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Ironville and Codnor Park Primary School

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Early Reading: Phonics

 Our intention in phonics is that every child is equipped with the early skills to learn to read and spell

At Ironville and Codnor Park Primary School, we base our teaching upon synthetic phonics using the ‘Phonics Bug’ Scheme which is a rigorous and systematic programme, with accompanying decodable readers and IT e-books which can be accessed from home.  

 Children are taught phonics daily in an explicit session. They are taught to:

  • Discriminate between the separate phonemes (sounds) in words;
  • Learn the letters and letter combinations most commonly used to spell those sounds;
  • Read words by sounding out and blending their separate parts;
  • Write words by combining the spelling patterns of their sounds.


How to access 'Phonic Bug' reading at home

Language Comprehension

As children learn word recognition and decoding skills they develop their understanding of the text and appreciation of the range of reading material they can access. In EYFS we set out to secure good communication alongside phonics and promote reading aloud using choral and echo reading strategies throughout school to develop fluency. We teach explicit language skills through our daily English and ‘Book Club’ sessions, which is an opportunity to develop essential ‘VIPERS’ skills (Vocabulary, Inference, Prediction, Explanation, Retrieval  and Summary/Sequencing skills). The session acknowledges individual starting points and background knowledge so they can share their own experiences and develop an awareness of the possible themes or vocabulary that may appear in the text they are about to read. Our guidance manual below outlines the content that is be covered. Reading books are chosen from a range of text types and structures (Doug Lemov) in order to excite and motivate children. All children read at an appropriately challenging level, with their peers and an adult, every day

Ironville and Codnor Park Book Clubs

Home Reading 

Pupils choose or are provided with an individual reading book to take home, matched to their independent reading ability. They also have access to a book for 'sharing' at home. Reading is reviewed weekly and assessed regularly. Pupils are given opportunities to engage in online reading through 'Phonics Bug' online and 'Reading Eggs' individualised online programme.  Children are expected to read at least three times, at home, during the week. Parents and the home environment are essential to the early teaching of reading and fostering a love of reading; children are more likely to continue to be readers in homes where books and reading are valued (Clark and Rumbold, 2006).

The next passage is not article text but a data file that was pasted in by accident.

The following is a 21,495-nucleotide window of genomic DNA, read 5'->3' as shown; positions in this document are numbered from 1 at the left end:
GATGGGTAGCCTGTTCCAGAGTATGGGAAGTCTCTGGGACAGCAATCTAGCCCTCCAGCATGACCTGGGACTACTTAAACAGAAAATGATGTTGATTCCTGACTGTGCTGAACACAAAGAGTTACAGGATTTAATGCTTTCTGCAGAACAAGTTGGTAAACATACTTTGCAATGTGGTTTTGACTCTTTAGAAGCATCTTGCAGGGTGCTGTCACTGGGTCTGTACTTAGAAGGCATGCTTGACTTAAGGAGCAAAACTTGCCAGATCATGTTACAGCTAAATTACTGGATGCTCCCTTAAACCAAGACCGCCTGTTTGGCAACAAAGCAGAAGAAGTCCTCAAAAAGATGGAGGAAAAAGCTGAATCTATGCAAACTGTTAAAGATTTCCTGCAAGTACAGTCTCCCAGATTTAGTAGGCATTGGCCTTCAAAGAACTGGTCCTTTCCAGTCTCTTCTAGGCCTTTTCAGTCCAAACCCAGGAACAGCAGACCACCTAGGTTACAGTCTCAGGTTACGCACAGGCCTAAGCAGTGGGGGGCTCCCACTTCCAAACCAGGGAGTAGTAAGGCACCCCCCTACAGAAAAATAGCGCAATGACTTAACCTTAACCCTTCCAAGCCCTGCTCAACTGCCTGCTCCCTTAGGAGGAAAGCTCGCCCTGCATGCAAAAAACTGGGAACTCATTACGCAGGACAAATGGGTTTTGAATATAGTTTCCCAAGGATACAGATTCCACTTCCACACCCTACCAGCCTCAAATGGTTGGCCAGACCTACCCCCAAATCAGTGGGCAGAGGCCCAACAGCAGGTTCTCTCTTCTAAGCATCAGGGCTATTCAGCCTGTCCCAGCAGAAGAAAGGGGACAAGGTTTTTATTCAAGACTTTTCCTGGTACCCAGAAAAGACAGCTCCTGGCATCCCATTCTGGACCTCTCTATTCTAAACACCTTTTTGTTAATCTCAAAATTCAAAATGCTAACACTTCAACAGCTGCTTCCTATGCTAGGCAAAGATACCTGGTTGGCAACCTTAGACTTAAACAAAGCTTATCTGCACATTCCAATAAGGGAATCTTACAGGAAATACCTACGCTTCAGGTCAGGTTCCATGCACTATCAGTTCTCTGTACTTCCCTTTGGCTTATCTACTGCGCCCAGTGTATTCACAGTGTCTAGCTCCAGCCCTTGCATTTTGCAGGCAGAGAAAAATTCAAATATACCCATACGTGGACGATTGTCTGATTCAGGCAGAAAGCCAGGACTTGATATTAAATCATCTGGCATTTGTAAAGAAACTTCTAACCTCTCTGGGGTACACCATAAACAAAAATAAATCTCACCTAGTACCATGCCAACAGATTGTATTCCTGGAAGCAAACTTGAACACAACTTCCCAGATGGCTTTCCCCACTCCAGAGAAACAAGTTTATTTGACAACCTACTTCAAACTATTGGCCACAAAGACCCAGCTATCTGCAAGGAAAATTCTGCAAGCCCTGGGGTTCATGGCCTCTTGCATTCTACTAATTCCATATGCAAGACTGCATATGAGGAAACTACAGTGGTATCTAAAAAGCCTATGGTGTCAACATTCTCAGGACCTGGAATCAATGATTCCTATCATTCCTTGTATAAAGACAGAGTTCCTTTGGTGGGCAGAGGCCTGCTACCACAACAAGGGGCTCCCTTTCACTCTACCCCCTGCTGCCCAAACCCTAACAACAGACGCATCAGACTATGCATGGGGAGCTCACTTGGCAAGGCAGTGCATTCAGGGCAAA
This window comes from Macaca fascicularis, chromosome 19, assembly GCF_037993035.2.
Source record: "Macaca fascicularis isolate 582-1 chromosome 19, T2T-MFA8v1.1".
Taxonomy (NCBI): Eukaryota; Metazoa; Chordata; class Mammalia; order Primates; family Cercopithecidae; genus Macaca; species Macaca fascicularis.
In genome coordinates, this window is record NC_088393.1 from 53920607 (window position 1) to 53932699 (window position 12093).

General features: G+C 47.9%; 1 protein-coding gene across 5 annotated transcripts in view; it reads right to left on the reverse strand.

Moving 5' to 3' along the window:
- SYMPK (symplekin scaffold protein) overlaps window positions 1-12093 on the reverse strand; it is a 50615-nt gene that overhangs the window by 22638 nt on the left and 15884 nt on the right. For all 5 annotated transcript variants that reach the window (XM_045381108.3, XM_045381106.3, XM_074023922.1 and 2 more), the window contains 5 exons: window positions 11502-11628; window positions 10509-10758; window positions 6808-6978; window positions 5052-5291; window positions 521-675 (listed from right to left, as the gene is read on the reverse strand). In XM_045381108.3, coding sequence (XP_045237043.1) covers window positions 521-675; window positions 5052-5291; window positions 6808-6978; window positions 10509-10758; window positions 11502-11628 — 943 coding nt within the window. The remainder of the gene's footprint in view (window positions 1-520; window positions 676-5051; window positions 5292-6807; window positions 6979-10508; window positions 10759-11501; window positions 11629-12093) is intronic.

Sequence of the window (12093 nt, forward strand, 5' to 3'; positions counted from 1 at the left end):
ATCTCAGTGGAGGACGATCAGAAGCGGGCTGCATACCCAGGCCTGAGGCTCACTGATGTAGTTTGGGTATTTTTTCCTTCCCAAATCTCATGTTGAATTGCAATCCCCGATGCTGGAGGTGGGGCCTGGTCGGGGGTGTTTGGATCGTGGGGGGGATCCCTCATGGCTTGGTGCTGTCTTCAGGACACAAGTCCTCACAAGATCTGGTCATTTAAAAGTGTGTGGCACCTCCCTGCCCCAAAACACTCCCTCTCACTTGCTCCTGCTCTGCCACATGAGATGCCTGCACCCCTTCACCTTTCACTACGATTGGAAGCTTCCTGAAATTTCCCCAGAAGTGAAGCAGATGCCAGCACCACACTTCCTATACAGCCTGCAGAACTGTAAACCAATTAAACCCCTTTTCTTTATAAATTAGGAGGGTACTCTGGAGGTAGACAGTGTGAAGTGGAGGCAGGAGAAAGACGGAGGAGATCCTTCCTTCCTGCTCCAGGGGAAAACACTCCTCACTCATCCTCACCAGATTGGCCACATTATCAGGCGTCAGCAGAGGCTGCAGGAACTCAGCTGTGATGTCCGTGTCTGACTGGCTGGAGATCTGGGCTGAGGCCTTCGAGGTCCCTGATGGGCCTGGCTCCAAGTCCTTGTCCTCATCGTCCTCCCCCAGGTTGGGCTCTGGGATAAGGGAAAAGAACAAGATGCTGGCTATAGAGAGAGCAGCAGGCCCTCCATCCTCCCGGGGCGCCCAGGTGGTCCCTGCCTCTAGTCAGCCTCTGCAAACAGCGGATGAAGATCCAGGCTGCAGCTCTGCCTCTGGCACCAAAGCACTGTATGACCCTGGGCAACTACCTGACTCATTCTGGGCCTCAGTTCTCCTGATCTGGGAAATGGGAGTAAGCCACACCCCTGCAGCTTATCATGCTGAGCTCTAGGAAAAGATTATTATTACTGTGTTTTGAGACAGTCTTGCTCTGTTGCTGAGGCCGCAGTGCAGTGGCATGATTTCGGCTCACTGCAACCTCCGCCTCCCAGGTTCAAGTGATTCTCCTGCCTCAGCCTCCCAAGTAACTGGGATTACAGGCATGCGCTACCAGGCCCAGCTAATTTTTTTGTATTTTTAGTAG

Reading for pleasure

A growing number of studies show that promoting reading can have a major impact on children and adults and their future. Upon reviewing the research literature, Clark and Rumbold (2006) identify several main areas of the benefits to reading for pleasure:

• Reading attainment and writing ability;

• Text comprehension and grammar;

• Breadth of vocabulary;

• Positive reading attitudes;

• Greater self-confidence as a reader;

• Pleasure in reading in later life;

• General knowledge;

 • A better understanding of other cultures;

• Community participation; and

• A greater insight into human nature and decision-making.


We prioritise reading and have daily 'Storytime' in every class and timetabled 'Rhyme Time' and 'Singing Sessions' in EYFS and Year One.

We have both a fiction and non-fiction library housing a range of good quality text types. Along with access to the library bus every four weeks, each child has opportunities to browse and enjoy books in their classroom book corners. The library is developing. The use of the library allows children to carry out research to support other curriculum areas.

Our creative homework booklet is linked with reading to encourage the children to read more at home, in addition:

  • Wrens have a 'Bedtime Bear' and 'Wonderful World of Words' game which they take in turns to take home and read to;
  • Robins, Kestrels and Eagles have reading 'chains' that are awarded for reading three times at home, and shared at the end of each full term,
  • Annual Summer and Winter Reading Challenges,
  • House Points are rewarded with Book Prizes,
  • Celebration of Book events such as World Book Day, National Poetry Day and National Storytelling Week,
  • Author visits 
Helping your child to read at home 

Sharing books

Try to find time each day to look at a book together. Children like hearing their favourite stories again and again.

World Book Day 2024

World Book Day Celebrations 2023

World Book Day 2022

LIVE-STREAM: World Book Day LIVE with Matilda and friends

23.9.21 Jessica Bowers 'Wellbeing Author' Visit sharing 'Fantastic Finn'

6.9.21 Summer 'Reading Eggs' Reading Challenge Winners

19.4.21 Reading Eggs Competition - Well done!

Kestrels Book Club - Conscience Alley: Should Finn leave the village to investigate the distant column of smoke? 'Attack of the Vikings' by Tony Bradman

Book Fair Nov 2019 - Raising over £500 for school books

07.03.19 World Book Day

19.11.18 - 23.11.18 Book Fair

14.11.18 Book Club Taster Session for Parents/Carers


Thank you to all the parents who came to see our 'Book Club' today! 


"Really enjoyed this session.  Was nice to see the children using their imagination from the descriptions from the book and bring them to life on paper."  

"Enjoyed the book club session.  Loved seeing that the children don't just sit and read.  They use their imagination, describe what they think is going to happen."